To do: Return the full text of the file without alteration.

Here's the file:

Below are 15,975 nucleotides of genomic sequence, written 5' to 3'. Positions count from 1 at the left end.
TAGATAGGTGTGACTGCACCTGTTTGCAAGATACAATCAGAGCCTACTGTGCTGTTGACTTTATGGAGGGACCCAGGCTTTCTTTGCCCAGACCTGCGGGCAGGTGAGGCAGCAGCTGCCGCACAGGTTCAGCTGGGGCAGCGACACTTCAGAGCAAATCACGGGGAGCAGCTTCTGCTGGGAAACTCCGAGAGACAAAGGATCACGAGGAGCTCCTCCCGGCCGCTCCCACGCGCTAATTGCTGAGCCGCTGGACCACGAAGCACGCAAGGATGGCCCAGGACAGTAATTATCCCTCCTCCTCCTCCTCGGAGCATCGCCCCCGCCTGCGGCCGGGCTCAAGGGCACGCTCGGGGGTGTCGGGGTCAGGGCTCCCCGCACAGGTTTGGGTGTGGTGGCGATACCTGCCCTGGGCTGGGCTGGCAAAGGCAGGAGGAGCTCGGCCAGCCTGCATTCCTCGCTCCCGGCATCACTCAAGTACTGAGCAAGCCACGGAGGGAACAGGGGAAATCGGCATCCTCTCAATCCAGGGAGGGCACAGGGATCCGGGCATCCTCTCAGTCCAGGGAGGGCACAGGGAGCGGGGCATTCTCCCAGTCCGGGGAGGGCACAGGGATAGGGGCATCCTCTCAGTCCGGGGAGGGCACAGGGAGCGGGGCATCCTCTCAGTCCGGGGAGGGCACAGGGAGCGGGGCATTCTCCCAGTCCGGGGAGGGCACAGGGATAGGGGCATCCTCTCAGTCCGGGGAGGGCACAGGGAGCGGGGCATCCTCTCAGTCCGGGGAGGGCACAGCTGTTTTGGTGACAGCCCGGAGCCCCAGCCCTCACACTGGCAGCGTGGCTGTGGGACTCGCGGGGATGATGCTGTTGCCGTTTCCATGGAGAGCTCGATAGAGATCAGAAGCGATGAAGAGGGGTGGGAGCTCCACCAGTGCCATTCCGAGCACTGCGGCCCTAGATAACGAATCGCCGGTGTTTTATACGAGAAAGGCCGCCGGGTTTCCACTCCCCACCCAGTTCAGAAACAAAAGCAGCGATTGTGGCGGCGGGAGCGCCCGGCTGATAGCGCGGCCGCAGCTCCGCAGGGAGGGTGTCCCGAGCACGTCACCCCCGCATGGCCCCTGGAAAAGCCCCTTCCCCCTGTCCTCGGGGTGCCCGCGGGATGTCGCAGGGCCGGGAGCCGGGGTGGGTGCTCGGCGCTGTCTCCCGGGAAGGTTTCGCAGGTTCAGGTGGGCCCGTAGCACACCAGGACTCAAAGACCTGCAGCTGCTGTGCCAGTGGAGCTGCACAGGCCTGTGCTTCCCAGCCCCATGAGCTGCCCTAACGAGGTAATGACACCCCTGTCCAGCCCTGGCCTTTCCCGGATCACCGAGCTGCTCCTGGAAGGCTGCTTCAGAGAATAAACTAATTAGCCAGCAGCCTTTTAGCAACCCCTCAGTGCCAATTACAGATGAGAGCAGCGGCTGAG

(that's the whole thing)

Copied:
Below are 15,975 nucleotides of genomic sequence, written 5' to 3'. Positions count from 1 at the left end.
TAGATAGGTGTGACTGCACCTGTTTGCAAGATACAATCAGAGCCTACTGTGCTGTTGACTTTATGGAGGGACCCAGGCTTTCTTTGCCCAGACCTGCGGGCAGGTGAGGCAGCAGCTGCCGCACAGGTTCAGCTGGGGCAGCGACACTTCAGAGCAAATCACGGGGAGCAGCTTCTGCTGGGAAACTCCGAGAGACAAAGGATCACGAGGAGCTCCTCCCGGCCGCTCCCACGCGCTAATTGCTGAGCCGCTGGACCACGAAGCACGCAAGGATGGCCCAGGACAGTAATTATCCCTCCTCCTCCTCCTCGGAGCATCGCCCCCGCCTGCGGCCGGGCTCAAGGGCACGCTCGGGGGTGTCGGGGTCAGGGCTCCCCGCACAGGTTTGGGTGTGGTGGCGATACCTGCCCTGGGCTGGGCTGGCAAAGGCAGGAGGAGCTCGGCCAGCCTGCATTCCTCGCTCCCGGCATCACTCAAGTACTGAGCAAGCCACGGAGGGAACAGGGGAAATCGGCATCCTCTCAATCCAGGGAGGGCACAGGGATCCGGGCATCCTCTCAGTCCAGGGAGGGCACAGGGAGCGGGGCATTCTCCCAGTCCGGGGAGGGCACAGGGATAGGGGCATCCTCTCAGTCCGGGGAGGGCACAGGGAGCGGGGCATCCTCTCAGTCCGGGGAGGGCACAGGGAGCGGGGCATTCTCCCAGTCCGGGGAGGGCACAGGGATAGGGGCATCCTCTCAGTCCGGGGAGGGCACAGGGAGCGGGGCATCCTCTCAGTCCGGGGAGGGCACAGCTGTTTTGGTGACAGCCCGGAGCCCCAGCCCTCACACTGGCAGCGTGGCTGTGGGACTCGCGGGGATGATGCTGTTGCCGTTTCCATGGAGAGCTCGATAGAGATCAGAAGCGATGAAGAGGGGTGGGAGCTCCACCAGTGCCATTCCGAGCACTGCGGCCCTAGATAACGAATCGCCGGTGTTTTATACGAGAAAGGCCGCCGGGTTTCCACTCCCCACCCAGTTCAGAAACAAAAGCAGCGATTGTGGCGGCGGGAGCGCCCGGCTGATAGCGCGGCCGCAGCTCCGCAGGGAGGGTGTCCCGAGCACGTCACCCCCGCATGGCCCCTGGAAAAGCCCCTTCCCCCTGTCCTCGGGGTGCCCGCGGGATGTCGCAGGGCCGGGAGCCGGGGTGGGTGCTCGGCGCTGTCTCCCGGGAAGGTTTCGCAGGTTCAGGTGGGCCCGTAGCACACCAGGACTCAAAGACCTGCAGCTGCTGTGCCAGTGGAGCTGCACAGGCCTGTGCTTCCCAGCCCCATGAGCTGCCCTAACGAGGTAATGACACCCCTGTCCAGCCCTGGCCTTTCCCGGATCACCGAGCTGCTCCTGGAAGGCTGCTTCAGAGAATAAACTAATTAGCCAGCAGCCTTTTAGCAACCCCTCAGTGCCAATTACAGATGAGAGCAGCGGCTGAG